To keep your sales consistent, you need to focus some of your time at the start of your sales pipeline to ensure a steady flow of opportunities are entering it.

Top tips for a successful sales pipeline

  • Automate what you can, such as follow-up reminders.
  • Define your stages clearly so you can associate sales activities with them easily.
  • Take your time with the sale as all prospects buy at varying times.
  • Estimate your close date so that you can better forecast against your targets.
  • Capture as much information about the prospect as you can; the more you know about them, the better service you can offer them.
  • Use technology such as CRM, marketing automation or Business Intelligence to save time and manage your sales pipeline easier.
  • Analyze every step to see where you can make improvements and increase conversion.

A sales pipeline will constantly shift with conversion rates fluctuating, differing prospects and even outside influences such as the marketplace or time of the year. So whether you’re new to sales or a seasoned veteran, sticking to the tips listed above can help you build a successful pipeline.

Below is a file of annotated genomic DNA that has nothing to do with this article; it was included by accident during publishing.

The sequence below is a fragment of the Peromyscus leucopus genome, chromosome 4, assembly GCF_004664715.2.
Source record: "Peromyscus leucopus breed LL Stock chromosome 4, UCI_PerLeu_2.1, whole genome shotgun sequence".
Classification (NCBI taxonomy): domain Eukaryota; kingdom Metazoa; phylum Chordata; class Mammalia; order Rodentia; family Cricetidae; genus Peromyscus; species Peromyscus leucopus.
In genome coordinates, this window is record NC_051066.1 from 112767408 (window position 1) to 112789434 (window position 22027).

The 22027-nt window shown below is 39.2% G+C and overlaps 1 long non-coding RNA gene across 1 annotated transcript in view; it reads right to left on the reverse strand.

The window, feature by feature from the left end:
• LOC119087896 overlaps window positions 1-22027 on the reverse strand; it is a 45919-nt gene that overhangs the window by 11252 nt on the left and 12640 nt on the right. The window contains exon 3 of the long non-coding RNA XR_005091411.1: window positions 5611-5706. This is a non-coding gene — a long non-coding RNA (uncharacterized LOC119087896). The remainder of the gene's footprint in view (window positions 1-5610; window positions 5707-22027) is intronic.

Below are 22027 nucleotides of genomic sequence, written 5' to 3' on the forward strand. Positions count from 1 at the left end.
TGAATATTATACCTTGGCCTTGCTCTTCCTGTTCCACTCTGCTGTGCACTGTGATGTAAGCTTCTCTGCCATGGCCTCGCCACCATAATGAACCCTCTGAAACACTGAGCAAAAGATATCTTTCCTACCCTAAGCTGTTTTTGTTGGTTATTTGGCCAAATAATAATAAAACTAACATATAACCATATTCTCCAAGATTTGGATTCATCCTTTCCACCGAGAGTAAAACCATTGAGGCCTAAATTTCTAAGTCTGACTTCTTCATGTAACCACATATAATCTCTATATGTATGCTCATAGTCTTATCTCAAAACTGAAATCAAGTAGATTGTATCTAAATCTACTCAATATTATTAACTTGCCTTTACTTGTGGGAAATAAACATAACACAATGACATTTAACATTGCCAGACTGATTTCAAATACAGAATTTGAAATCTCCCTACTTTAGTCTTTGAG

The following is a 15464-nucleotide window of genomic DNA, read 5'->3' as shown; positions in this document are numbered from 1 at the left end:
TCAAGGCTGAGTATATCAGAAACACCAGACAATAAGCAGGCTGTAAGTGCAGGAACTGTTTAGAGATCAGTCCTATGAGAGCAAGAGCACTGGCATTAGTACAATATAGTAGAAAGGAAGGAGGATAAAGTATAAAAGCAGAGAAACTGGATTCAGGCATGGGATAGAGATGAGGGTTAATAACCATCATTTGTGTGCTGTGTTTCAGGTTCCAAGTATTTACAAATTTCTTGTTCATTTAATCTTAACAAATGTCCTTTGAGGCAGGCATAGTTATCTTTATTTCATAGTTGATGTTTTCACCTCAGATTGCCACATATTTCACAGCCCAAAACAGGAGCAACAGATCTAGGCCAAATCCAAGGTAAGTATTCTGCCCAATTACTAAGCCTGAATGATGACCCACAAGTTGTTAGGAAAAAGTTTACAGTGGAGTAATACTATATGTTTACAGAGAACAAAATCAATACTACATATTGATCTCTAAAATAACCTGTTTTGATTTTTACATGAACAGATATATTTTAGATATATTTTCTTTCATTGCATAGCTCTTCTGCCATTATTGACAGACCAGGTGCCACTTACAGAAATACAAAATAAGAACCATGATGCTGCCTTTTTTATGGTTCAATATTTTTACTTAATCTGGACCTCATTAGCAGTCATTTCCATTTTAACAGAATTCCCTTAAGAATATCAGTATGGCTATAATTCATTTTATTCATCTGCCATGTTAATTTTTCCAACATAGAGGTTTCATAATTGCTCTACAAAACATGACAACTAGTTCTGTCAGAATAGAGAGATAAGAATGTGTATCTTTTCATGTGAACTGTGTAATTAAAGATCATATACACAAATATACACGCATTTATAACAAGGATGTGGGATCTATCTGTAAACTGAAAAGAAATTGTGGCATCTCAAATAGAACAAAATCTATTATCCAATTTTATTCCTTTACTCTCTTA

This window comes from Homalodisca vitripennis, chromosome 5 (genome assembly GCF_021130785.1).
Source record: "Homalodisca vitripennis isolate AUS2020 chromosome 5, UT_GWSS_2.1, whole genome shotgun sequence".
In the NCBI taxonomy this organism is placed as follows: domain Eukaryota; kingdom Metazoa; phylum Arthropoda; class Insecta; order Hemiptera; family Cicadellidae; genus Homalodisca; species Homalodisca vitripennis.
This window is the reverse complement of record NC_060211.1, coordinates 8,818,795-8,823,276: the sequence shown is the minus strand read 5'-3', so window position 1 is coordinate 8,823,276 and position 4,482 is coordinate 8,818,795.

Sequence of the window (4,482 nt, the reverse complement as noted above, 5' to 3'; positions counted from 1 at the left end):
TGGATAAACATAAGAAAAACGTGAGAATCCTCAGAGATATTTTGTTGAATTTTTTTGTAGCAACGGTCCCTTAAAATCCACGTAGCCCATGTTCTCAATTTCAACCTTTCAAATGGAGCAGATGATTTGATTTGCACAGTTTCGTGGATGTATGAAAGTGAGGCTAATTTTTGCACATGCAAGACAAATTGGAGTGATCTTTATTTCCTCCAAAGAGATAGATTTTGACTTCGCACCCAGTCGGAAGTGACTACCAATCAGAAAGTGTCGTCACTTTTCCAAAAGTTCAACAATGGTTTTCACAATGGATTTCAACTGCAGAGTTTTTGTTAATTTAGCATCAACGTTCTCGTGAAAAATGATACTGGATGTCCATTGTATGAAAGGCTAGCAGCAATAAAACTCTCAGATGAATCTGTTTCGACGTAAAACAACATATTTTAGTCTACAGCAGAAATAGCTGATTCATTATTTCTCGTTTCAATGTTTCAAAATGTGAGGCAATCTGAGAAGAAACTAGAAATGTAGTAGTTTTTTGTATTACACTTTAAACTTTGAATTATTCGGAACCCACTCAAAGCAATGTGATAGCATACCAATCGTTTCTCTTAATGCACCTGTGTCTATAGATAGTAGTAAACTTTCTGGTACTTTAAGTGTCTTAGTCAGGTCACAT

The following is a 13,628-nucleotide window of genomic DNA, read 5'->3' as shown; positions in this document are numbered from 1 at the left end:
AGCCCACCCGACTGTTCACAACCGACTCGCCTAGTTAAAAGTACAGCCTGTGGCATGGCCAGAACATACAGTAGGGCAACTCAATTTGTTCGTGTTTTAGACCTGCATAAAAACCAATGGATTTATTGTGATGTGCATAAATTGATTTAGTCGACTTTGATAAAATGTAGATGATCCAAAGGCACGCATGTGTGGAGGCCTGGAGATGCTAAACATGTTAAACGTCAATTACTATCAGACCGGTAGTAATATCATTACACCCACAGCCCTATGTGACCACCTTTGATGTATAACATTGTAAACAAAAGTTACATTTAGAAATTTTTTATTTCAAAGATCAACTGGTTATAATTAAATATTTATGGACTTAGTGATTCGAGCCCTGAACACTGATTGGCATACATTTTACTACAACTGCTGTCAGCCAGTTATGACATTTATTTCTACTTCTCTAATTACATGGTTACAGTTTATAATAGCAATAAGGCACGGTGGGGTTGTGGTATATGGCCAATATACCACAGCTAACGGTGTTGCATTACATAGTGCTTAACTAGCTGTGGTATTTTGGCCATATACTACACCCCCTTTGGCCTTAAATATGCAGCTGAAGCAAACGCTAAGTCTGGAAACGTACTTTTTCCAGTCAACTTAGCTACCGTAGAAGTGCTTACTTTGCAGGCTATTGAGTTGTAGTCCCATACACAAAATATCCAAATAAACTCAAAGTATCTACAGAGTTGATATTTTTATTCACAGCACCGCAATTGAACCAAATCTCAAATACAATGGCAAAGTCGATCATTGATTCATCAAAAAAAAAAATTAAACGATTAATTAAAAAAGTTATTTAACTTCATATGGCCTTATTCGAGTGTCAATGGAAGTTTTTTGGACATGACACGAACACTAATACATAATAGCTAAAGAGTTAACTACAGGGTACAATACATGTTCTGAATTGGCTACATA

• Ike

    I work for a professional services firm and we are trying to place a value on our sales pipeline process. Essentially, some of the business leaders don’t believe in CRM / pipeline management but we think numbers speak for themselves so we thought of trying to estimate / quantify the incremental sales that would result from CRM / pipeline management. I’m looking around for ideas on how this would be done and woule appreciate your comments / thoughts!

Written By -

I'm the Marketing Manager here at sales-i and being in marketing I obviously love crayons and of course I have a toy Chewbacca on my desk (fully equipped with the 'Maaaaaarh' noise! I have worked in the technology industry for over 7 years and have a good grasp on what's happening in the industry. I also enjoy* the technical side of software development. *The term 'enjoy' relates to the very few occasions where the techy side actually goes to plan, otherwise replace with the term 'gets frustrated'.